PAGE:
New York - “The agreement is fine as it is, at least for the next six months. And the Israelis know it, too”. But Edward Luttwak, member of the Center for Strategic and International Studies and expert in foreign policy, is cautious about saying that the words approved in Geneva is a true step towards Barack Obama’s goal: to guarantee that Iran does not acquire nuclear weapons.
If this isn’t a first step in the right direction for the Americans, how do you explain the agreement?
“As the result of negotiations between a single country, Iran, and a very heterogeneous coalition, the P5+1 group (The United States, Russia, China, France and Great Britain, plus Germany). The Iranians were focused on their own objective, which is to loosen the grip of the sanctions that have created serious difficulties for Khamenei’s regime. The P5+1 were of a single mind in these negotiations, but the six countries have different economic interests in the matter. Russia and China, for example, would like to start doing business with Iran immediately, and consider the loosening of the embargo to be good news. The fact that the Iranian nuclear program will be halted is positive, but the Iranians did not make any definitive concessions, whereas the removal of sanctions will give the regime immediate economic relief. We will see whether Iran behaves in a transparent manner from here on out, and whether the coalition can maintain the same discipline that has made this agreement possible, rather than falling apart as each pursues its own national interests”.
Israeli Prime Minister Netanyahu is strongly against the agreement that emerged in Geneva, but some think that it may be a good beginning for Israel, as well.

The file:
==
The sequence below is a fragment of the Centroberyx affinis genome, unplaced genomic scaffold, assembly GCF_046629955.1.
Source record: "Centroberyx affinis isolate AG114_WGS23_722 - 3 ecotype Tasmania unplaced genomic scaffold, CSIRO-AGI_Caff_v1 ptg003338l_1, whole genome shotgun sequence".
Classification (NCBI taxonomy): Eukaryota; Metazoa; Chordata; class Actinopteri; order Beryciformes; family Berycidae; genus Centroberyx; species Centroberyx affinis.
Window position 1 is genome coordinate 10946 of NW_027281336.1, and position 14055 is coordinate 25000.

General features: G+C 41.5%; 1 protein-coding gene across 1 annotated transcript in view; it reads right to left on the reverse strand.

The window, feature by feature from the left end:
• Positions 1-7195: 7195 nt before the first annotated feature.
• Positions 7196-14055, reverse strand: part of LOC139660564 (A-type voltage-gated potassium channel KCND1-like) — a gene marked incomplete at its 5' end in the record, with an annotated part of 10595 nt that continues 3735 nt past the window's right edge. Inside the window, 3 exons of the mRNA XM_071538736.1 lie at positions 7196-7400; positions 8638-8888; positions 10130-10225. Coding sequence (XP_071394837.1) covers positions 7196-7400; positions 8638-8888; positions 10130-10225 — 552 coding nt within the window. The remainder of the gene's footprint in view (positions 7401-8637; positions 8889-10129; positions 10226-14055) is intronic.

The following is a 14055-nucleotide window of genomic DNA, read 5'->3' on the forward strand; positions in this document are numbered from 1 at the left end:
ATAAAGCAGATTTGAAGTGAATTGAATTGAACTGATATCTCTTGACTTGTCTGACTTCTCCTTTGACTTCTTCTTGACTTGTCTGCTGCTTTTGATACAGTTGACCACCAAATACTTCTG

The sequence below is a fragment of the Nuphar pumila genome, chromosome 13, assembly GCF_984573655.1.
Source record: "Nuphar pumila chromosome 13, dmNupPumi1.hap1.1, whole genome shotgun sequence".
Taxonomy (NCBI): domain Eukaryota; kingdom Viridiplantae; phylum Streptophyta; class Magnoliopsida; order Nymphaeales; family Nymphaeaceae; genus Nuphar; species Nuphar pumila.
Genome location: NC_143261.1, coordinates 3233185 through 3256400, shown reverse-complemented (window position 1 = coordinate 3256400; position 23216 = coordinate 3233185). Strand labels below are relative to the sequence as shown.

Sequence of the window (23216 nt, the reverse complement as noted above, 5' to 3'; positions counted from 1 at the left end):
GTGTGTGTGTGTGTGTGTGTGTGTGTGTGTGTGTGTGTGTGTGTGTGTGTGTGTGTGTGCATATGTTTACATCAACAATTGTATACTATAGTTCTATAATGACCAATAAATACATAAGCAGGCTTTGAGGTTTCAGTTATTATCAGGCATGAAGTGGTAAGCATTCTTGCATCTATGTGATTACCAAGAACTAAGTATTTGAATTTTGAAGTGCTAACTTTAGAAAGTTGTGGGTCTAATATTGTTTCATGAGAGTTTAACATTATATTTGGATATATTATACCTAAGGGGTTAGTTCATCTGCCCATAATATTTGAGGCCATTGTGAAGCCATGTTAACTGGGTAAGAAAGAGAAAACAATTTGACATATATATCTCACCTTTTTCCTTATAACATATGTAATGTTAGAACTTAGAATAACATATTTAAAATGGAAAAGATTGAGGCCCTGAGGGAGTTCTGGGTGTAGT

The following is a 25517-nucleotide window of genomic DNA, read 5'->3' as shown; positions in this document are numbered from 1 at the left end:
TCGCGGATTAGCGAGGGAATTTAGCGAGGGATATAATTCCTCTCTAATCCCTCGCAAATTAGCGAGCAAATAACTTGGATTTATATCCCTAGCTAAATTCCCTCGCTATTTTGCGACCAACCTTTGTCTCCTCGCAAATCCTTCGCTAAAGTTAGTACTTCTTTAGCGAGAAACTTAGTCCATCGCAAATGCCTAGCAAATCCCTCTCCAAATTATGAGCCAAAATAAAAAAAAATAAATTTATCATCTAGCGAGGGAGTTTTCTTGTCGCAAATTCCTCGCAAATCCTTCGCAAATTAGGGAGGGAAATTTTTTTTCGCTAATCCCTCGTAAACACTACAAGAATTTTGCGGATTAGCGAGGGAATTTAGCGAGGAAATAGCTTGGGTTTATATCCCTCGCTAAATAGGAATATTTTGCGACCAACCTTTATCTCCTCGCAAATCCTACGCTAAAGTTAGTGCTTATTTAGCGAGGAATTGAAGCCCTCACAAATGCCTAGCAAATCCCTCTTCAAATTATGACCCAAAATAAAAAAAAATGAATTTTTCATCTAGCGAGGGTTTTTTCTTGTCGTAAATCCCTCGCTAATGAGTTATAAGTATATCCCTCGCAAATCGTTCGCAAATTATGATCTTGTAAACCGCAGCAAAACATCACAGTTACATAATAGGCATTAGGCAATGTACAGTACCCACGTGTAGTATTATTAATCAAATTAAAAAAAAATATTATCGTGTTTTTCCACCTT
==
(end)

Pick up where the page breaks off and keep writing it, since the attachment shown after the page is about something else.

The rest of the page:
“In Israel there are two factions that disagree over this, but the fact is that the Iranian nuclear program will now be stopped for six months, and if an agreement is reached in the meantime to completely dismantle the program, we will have the best solution for everyone’s security. If there is no such agreement, Israel will have to bomb Iran and will have a window of only a few weeks to do it, because the Arak plant could produce a bomb quite quickly”.
Is it true that the US negotiated with the Iranians for almost a year before sitting at the table in Geneva? Did they achieve good results?
“Yes, I think that United States officials had direct and very secret talks with their Iranian counterparts. The interim agreement is fine, but we will need to obtain the dismantling of the Iranian nuclear program, not just a halt to enrichment, and it is essential that the coalition does not fall apart because of separate economic agreements with Iran”.